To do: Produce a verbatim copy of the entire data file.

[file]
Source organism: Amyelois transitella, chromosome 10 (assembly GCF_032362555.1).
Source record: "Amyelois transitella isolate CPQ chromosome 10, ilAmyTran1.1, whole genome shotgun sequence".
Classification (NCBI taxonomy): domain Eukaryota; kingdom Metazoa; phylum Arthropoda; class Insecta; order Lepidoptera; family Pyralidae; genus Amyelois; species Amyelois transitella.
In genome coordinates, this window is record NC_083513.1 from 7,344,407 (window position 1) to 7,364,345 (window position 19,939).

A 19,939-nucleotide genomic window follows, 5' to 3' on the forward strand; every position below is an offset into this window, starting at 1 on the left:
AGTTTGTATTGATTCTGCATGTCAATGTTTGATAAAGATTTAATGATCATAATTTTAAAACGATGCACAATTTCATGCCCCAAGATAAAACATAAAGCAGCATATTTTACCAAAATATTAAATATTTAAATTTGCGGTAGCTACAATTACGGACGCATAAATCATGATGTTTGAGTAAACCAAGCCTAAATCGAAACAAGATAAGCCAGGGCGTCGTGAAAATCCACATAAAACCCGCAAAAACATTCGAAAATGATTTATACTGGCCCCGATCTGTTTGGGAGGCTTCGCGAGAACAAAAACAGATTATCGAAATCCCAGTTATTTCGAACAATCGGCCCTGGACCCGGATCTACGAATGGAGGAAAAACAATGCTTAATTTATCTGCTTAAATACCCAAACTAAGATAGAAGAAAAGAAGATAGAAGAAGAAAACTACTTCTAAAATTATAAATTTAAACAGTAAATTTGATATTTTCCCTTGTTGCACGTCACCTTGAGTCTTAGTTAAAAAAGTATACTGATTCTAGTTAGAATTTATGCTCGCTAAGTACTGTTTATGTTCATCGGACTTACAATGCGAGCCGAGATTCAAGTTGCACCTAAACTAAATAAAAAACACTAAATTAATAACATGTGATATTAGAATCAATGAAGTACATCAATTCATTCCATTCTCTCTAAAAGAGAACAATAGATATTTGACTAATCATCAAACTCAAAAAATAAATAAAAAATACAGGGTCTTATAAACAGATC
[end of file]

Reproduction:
Source organism: Amyelois transitella, chromosome 10 (assembly GCF_032362555.1).
Source record: "Amyelois transitella isolate CPQ chromosome 10, ilAmyTran1.1, whole genome shotgun sequence".
Classification (NCBI taxonomy): domain Eukaryota; kingdom Metazoa; phylum Arthropoda; class Insecta; order Lepidoptera; family Pyralidae; genus Amyelois; species Amyelois transitella.
In genome coordinates, this window is record NC_083513.1 from 7,344,407 (window position 1) to 7,364,345 (window position 19,939).

A 19,939-nucleotide genomic window follows, 5' to 3' on the forward strand; every position below is an offset into this window, starting at 1 on the left:
AGTTTGTATTGATTCTGCATGTCAATGTTTGATAAAGATTTAATGATCATAATTTTAAAACGATGCACAATTTCATGCCCCAAGATAAAACATAAAGCAGCATATTTTACCAAAATATTAAATATTTAAATTTGCGGTAGCTACAATTACGGACGCATAAATCATGATGTTTGAGTAAACCAAGCCTAAATCGAAACAAGATAAGCCAGGGCGTCGTGAAAATCCACATAAAACCCGCAAAAACATTCGAAAATGATTTATACTGGCCCCGATCTGTTTGGGAGGCTTCGCGAGAACAAAAACAGATTATCGAAATCCCAGTTATTTCGAACAATCGGCCCTGGACCCGGATCTACGAATGGAGGAAAAACAATGCTTAATTTATCTGCTTAAATACCCAAACTAAGATAGAAGAAAAGAAGATAGAAGAAGAAAACTACTTCTAAAATTATAAATTTAAACAGTAAATTTGATATTTTCCCTTGTTGCACGTCACCTTGAGTCTTAGTTAAAAAAGTATACTGATTCTAGTTAGAATTTATGCTCGCTAAGTACTGTTTATGTTCATCGGACTTACAATGCGAGCCGAGATTCAAGTTGCACCTAAACTAAATAAAAAACACTAAATTAATAACATGTGATATTAGAATCAATGAAGTACATCAATTCATTCCATTCTCTCTAAAAGAGAACAATAGATATTTGACTAATCATCAAACTCAAAAAATAAATAAAAAATACAGGGTCTTATAAACAGATC